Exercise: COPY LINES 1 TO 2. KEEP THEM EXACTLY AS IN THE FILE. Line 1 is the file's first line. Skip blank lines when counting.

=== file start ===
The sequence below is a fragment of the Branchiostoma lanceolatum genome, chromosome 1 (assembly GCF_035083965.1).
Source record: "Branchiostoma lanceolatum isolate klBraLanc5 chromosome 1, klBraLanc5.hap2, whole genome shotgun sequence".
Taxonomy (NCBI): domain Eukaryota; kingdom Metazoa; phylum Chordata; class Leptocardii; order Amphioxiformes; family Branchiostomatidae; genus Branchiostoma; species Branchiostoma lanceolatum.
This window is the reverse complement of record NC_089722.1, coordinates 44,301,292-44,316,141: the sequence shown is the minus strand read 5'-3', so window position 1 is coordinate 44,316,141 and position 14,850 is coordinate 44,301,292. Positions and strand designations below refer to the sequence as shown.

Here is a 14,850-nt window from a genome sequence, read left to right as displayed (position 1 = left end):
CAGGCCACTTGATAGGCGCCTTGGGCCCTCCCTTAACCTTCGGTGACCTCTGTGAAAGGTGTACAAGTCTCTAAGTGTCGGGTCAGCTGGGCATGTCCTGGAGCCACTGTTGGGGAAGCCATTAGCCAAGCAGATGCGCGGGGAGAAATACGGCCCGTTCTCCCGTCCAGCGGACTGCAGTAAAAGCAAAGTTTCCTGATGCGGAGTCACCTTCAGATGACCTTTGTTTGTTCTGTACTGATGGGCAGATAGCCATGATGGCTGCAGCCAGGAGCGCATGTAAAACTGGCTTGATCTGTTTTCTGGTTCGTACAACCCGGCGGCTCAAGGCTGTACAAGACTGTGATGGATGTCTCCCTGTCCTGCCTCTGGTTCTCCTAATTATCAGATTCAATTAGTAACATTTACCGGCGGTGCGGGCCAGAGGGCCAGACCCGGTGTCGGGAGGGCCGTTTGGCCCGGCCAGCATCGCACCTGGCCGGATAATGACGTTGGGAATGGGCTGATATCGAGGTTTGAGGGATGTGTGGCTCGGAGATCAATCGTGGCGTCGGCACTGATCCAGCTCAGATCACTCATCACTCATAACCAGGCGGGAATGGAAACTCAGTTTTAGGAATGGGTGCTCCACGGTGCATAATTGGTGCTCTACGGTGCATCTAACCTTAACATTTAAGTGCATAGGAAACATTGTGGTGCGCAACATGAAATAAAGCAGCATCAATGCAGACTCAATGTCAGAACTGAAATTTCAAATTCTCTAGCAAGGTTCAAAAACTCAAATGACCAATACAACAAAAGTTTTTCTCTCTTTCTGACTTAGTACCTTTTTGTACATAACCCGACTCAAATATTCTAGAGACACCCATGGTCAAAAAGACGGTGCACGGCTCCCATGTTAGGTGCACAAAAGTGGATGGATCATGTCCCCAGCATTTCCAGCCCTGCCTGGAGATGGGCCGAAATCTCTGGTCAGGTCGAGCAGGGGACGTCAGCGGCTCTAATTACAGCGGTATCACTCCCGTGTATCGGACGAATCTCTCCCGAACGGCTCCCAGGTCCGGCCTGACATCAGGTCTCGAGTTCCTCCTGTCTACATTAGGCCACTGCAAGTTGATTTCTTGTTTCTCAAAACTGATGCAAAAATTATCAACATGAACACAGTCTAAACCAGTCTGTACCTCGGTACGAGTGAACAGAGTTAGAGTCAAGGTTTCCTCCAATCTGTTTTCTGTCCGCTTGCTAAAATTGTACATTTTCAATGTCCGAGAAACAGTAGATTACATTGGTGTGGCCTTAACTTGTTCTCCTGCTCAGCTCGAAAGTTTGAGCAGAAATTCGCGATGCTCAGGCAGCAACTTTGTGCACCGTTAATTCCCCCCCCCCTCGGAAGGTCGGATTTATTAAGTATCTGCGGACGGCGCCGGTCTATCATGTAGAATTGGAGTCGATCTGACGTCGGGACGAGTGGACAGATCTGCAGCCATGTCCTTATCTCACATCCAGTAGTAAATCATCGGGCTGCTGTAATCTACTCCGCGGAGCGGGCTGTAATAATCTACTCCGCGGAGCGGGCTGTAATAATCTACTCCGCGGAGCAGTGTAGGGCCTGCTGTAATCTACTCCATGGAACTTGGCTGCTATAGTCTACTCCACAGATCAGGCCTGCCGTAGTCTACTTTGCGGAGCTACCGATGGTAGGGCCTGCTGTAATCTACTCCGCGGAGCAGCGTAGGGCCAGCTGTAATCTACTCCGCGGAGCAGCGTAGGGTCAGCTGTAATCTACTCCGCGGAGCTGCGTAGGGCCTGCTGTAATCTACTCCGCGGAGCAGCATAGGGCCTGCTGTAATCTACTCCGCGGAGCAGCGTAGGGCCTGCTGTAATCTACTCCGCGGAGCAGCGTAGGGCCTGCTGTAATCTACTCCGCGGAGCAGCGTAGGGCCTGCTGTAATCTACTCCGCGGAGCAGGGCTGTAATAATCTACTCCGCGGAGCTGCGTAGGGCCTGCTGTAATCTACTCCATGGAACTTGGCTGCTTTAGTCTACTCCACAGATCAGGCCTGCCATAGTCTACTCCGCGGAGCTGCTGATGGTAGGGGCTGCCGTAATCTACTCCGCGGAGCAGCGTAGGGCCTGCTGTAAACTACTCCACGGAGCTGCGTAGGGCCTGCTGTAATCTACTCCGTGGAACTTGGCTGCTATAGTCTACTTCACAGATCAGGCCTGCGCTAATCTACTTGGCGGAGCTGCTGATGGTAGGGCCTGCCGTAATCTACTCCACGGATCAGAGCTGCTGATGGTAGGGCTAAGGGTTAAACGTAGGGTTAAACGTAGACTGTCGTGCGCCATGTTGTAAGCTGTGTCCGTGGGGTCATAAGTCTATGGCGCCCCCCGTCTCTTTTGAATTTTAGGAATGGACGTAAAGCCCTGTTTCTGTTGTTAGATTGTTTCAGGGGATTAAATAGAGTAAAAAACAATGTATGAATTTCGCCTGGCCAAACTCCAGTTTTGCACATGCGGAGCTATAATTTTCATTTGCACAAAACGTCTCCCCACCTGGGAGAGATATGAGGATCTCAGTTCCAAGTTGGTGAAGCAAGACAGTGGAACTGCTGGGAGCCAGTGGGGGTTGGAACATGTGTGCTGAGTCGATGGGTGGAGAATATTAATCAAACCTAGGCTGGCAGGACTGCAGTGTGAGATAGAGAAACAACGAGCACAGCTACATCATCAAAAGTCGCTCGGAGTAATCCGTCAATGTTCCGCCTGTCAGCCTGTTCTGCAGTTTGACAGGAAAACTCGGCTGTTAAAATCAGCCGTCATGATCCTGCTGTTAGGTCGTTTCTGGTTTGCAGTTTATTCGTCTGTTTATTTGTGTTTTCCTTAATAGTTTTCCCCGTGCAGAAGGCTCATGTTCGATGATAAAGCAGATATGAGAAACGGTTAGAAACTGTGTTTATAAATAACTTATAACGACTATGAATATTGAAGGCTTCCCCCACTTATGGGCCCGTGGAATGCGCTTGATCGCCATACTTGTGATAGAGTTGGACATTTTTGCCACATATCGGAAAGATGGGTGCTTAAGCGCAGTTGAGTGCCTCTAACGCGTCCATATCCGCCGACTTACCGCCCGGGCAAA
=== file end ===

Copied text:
The sequence below is a fragment of the Branchiostoma lanceolatum genome, chromosome 1 (assembly GCF_035083965.1).
Source record: "Branchiostoma lanceolatum isolate klBraLanc5 chromosome 1, klBraLanc5.hap2, whole genome shotgun sequence".